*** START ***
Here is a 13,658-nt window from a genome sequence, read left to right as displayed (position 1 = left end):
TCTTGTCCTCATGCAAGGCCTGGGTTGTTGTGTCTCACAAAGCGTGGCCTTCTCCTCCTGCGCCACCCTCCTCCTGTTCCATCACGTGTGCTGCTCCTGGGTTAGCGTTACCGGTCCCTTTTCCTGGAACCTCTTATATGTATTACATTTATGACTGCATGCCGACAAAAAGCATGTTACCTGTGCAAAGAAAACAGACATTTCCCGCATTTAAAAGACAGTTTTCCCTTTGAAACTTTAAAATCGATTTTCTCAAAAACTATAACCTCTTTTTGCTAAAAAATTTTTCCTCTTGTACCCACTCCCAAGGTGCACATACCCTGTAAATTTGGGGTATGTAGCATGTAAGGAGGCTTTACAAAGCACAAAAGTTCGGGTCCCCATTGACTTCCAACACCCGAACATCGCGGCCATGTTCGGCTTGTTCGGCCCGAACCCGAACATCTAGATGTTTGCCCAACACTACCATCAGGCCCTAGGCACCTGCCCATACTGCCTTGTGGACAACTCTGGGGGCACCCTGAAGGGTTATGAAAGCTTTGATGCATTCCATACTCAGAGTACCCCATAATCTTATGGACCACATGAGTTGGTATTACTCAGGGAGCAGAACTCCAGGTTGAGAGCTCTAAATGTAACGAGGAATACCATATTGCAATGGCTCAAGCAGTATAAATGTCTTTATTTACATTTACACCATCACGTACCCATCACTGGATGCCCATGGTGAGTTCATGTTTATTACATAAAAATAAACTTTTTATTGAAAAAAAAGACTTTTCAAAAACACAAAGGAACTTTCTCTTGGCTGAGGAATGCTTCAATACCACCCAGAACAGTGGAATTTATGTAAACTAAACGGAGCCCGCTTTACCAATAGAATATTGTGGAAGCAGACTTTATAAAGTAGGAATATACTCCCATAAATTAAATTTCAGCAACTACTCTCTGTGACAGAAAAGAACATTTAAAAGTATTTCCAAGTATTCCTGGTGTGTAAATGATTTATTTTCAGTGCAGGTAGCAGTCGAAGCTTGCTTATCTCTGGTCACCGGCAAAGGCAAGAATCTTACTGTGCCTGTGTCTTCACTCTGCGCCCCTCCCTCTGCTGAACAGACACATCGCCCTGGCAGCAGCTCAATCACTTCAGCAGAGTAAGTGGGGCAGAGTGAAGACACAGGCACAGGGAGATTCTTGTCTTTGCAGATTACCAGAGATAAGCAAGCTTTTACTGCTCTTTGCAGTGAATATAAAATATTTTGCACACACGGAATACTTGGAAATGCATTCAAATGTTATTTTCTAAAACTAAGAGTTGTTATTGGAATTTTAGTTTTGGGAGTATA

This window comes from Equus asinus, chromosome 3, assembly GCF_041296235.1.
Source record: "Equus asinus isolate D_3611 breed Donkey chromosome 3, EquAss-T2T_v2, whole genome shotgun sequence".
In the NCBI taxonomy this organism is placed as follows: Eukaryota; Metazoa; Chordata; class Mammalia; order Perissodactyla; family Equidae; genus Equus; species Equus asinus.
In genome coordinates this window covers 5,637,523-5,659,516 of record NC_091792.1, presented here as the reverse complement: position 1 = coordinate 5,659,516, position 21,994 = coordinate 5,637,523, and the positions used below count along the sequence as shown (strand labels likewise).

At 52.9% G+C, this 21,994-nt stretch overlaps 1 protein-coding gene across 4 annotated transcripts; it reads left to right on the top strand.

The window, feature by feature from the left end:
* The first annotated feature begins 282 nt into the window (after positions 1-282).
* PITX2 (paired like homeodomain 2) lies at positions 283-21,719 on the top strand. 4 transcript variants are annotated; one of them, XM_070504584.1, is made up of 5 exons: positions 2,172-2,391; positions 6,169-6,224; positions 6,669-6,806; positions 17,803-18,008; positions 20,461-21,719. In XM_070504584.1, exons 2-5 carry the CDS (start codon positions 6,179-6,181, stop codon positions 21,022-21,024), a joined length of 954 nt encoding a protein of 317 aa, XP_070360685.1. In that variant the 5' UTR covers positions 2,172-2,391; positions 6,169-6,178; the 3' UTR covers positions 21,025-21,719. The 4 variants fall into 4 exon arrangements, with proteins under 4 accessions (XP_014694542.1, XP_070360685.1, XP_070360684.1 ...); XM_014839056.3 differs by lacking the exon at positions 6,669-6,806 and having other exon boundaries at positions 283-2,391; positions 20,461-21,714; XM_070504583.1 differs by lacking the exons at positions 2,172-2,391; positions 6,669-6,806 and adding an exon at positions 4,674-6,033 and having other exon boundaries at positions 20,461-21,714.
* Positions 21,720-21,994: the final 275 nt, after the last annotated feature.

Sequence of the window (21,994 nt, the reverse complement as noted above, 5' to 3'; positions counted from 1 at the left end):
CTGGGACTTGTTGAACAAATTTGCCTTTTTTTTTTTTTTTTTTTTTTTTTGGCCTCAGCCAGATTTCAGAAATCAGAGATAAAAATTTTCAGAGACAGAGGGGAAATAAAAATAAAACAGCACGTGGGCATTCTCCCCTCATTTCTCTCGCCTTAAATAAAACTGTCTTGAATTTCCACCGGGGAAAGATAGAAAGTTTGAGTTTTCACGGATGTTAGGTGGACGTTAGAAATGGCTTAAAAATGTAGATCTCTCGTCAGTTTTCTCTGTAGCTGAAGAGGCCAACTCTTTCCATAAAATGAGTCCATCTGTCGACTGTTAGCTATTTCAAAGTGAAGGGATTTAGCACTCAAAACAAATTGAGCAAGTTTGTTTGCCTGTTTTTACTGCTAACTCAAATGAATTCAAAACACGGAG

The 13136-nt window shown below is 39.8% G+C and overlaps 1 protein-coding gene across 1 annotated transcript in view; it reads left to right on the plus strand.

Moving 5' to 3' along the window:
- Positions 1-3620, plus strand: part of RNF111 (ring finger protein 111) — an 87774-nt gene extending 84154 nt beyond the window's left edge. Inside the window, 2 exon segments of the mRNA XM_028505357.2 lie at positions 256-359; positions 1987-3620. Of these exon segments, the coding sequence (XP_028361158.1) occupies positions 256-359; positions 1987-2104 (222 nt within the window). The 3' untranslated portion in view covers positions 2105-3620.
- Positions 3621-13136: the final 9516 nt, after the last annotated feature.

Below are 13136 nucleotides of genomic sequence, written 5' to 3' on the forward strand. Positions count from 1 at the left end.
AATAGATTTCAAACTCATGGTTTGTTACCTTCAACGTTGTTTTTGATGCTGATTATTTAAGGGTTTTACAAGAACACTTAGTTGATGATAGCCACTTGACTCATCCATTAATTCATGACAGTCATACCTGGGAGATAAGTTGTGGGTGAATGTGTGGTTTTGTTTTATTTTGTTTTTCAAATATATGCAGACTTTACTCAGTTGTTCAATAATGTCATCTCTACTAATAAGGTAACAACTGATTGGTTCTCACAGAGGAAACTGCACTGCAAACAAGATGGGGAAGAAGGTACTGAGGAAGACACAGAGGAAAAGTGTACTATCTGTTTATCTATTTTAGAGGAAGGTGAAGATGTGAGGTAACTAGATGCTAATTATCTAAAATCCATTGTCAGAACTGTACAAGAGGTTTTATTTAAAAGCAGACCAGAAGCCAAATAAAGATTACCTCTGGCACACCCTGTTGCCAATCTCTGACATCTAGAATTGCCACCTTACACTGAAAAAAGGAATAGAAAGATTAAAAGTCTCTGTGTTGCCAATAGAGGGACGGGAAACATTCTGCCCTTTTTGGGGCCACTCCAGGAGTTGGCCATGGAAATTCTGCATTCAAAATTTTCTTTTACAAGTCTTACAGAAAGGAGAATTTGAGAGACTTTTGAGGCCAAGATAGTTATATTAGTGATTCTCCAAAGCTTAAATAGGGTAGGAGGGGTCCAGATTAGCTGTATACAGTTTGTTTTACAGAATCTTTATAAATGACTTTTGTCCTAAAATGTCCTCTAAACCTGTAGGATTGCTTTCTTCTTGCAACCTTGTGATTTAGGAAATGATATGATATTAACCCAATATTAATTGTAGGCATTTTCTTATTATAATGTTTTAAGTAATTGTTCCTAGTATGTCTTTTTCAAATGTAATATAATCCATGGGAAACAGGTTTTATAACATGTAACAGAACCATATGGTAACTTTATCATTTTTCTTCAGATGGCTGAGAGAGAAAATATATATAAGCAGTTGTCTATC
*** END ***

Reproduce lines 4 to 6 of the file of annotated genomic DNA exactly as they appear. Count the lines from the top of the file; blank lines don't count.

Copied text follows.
Source record: "Equus asinus isolate D_3611 breed Donkey chromosome 3, EquAss-T2T_v2, whole genome shotgun sequence".
In the NCBI taxonomy this organism is placed as follows: Eukaryota; Metazoa; Chordata; class Mammalia; order Perissodactyla; family Equidae; genus Equus; species Equus asinus.
In genome coordinates this window covers 5,637,523-5,659,516 of record NC_091792.1, presented here as the reverse complement: position 1 = coordinate 5,659,516, position 21,994 = coordinate 5,637,523, and the positions used below count along the sequence as shown (strand labels likewise).